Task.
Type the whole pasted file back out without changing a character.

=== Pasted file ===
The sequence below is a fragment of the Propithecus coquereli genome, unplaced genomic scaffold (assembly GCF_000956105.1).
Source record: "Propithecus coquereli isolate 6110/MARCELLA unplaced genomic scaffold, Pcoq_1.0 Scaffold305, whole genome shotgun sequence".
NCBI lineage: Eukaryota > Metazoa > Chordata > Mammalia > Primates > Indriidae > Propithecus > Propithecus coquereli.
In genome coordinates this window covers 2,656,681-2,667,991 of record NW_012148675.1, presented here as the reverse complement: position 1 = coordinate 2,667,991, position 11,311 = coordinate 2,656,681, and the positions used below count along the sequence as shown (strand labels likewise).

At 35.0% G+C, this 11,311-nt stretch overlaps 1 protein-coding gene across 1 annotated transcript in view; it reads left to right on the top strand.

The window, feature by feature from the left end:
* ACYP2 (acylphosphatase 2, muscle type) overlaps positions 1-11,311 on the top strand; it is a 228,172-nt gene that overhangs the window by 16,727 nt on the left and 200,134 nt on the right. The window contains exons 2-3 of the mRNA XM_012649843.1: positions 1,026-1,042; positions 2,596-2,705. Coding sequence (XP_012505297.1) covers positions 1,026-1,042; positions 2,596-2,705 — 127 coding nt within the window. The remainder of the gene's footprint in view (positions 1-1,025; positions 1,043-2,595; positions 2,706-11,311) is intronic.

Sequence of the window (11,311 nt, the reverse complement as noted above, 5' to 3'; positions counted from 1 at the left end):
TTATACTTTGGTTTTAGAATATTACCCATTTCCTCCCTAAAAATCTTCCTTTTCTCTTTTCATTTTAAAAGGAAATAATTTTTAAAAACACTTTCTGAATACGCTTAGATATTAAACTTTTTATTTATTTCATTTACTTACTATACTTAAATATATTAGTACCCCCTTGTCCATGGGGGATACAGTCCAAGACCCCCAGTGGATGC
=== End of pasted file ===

The sequence below is a fragment of the Propithecus coquereli genome, unplaced genomic scaffold (assembly GCF_000956105.1).
Source record: "Propithecus coquereli isolate 6110/MARCELLA unplaced genomic scaffold, Pcoq_1.0 Scaffold305, whole genome shotgun sequence".
NCBI lineage: Eukaryota > Metazoa > Chordata > Mammalia > Primates > Indriidae > Propithecus > Propithecus coquereli.
In genome coordinates this window covers 2,656,681-2,667,991 of record NW_012148675.1, presented here as the reverse complement: position 1 = coordinate 2,667,991, position 11,311 = coordinate 2,656,681, and the positions used below count along the sequence as shown (strand labels likewise).

At 35.0% G+C, this 11,311-nt stretch overlaps 1 protein-coding gene across 1 annotated transcript in view; it reads left to right on the top strand.

The window, feature by feature from the left end:
* ACYP2 (acylphosphatase 2, muscle type) overlaps positions 1-11,311 on the top strand; it is a 228,172-nt gene that overhangs the window by 16,727 nt on the left and 200,134 nt on the right. The window contains exons 2-3 of the mRNA XM_012649843.1: positions 1,026-1,042; positions 2,596-2,705. Coding sequence (XP_012505297.1) covers positions 1,026-1,042; positions 2,596-2,705 — 127 coding nt within the window. The remainder of the gene's footprint in view (positions 1-1,025; positions 1,043-2,595; positions 2,706-11,311) is intronic.

Sequence of the window (11,311 nt, the reverse complement as noted above, 5' to 3'; positions counted from 1 at the left end):
TTATACTTTGGTTTTAGAATATTACCCATTTCCTCCCTAAAAATCTTCCTTTTCTCTTTTCATTTTAAAAGGAAATAATTTTTAAAAACACTTTCTGAATACGCTTAGATATTAAACTTTTTATTTATTTCATTTACTTACTATACTTAAATATATTAGTACCCCCTTGTCCATGGGGGATACAGTCCAAGACCCCCAGTGGATGC